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Hommage to the bike I built for Shane

2016 May 26
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by Dirty Fingernails

This is weird. A friend sent me a link to some YouTube videos that people made with the photographs of the bike I built for Shane.

This guy needs some editing skills. Could have been shorter with the photos cropped better:

Alain Delon rode a BMW

2016 January 28
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by Dirty Fingernails
IMG_9877

…I know…. it looks like Charlie Sheen…
IMG_9877

1980 BMW R65 Center Stand repair

2015 December 24
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by Dirty Fingernails
1980 BMW R65 red

When I first got this bike, I had to use all my muscle to rock it off of the center stand.  It made me wonder about the R65 model… but then I realized that both tires were still touching the ground while it was on the center stand.  I still wasn’t sure if this was correct or not.  I thought it could have been on of the R65 quirks until a local mechanic friend told me it was due to the center stand being slightly bent.

1980 BMW R65

1980 BMW R65

So the bike went back up on the lift…

IMG_9063

1980 BMW bent center stand tab where it touches the frame

1980 BMW bent center stand tabs where it touches the frame

 

The bent area was filled in with a weld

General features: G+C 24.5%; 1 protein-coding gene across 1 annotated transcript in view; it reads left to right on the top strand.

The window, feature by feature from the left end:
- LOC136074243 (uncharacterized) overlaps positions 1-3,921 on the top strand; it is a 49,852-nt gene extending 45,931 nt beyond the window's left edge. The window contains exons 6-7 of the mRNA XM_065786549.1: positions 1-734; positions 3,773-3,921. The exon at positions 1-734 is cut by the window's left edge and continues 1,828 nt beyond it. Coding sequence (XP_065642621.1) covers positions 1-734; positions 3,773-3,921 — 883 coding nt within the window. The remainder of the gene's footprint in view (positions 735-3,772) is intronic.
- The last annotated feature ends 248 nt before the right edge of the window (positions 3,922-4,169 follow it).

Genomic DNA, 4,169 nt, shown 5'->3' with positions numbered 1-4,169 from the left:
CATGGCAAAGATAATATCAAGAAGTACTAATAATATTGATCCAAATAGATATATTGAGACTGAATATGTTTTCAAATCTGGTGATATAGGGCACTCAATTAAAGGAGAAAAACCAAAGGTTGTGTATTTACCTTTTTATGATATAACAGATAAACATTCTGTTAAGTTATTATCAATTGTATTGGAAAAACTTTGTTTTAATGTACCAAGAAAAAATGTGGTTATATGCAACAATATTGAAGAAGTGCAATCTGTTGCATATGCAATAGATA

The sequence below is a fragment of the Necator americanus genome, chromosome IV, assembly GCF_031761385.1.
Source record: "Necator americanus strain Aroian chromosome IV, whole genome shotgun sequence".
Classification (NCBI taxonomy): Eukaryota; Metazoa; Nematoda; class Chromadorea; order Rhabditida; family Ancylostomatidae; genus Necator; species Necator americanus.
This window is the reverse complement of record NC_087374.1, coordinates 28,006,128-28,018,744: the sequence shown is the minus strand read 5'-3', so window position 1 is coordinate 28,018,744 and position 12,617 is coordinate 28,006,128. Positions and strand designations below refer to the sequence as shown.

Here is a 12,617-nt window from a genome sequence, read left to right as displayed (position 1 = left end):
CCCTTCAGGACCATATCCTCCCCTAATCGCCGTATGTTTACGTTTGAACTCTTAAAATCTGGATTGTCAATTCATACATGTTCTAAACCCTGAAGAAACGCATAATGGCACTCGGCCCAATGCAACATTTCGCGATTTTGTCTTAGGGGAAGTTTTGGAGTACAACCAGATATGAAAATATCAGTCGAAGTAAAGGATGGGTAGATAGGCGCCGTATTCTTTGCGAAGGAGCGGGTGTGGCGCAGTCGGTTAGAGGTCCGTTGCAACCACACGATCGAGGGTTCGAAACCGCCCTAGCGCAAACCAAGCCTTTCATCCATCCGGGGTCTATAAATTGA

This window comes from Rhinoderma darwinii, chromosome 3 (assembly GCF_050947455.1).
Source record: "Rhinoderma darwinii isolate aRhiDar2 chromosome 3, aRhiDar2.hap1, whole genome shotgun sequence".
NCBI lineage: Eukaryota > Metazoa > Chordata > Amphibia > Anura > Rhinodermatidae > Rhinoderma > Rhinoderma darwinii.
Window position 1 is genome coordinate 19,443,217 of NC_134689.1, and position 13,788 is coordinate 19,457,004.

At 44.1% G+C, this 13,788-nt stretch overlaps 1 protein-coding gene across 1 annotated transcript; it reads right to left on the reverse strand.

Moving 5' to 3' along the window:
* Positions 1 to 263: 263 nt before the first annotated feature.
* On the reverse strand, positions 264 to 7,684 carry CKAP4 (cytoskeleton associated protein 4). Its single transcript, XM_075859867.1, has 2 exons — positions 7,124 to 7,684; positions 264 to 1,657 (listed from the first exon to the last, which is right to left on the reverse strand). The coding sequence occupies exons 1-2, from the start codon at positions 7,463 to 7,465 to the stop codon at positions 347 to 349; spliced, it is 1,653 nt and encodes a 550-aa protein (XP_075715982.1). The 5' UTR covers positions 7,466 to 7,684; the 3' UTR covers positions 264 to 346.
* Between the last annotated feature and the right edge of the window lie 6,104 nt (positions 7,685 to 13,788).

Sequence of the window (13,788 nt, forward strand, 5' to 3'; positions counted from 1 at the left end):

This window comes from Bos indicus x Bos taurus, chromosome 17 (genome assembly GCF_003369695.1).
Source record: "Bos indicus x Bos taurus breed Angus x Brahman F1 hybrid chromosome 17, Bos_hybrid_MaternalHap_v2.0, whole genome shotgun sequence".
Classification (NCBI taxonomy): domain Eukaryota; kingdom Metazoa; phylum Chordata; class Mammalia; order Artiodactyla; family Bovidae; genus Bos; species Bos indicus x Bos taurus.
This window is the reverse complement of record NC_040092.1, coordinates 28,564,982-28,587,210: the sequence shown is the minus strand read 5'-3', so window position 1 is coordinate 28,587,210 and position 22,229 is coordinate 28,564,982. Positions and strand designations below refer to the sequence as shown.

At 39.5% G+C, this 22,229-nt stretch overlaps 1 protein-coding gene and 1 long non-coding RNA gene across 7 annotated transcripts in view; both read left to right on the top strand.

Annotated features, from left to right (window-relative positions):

The bent area was filled in with a weld on both sides

 

Ground the weld down to be flat again. I could have kept a bit more material in hind sight.

Ground the weld down to be flat again. I could have kept a bit more material in hind sight.

 

Painted and ready for re-install thanks to my mini garage helper.

Painted and ready for re-install thanks to my mini garage helper.

The front wheel no longer touches the ground and it is much easier to rock off the center stand.  I could have built up even more material so it would sit a bit higher but I was being conservative. I wasn’t really sure how much was too much.  But for now, the problem is solved.

1980 BMW R65 red

1980 BMW R65 red

Bridgestone 175 Engine Rebuild Photos

2015 December 22
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Bridgestone 175 engine

This thing has been making progress… slowly but surely… Parts take forever to get and it needed a complete tear down.

 

Bridgestone 175 crank

Bridgestone 175 crank

 

Bridgestone 175 ready for rebuild

Bridgestone 175 ready for rebuild

 

Bridgestone 175 oil pump

Bridgestone 175 oil pump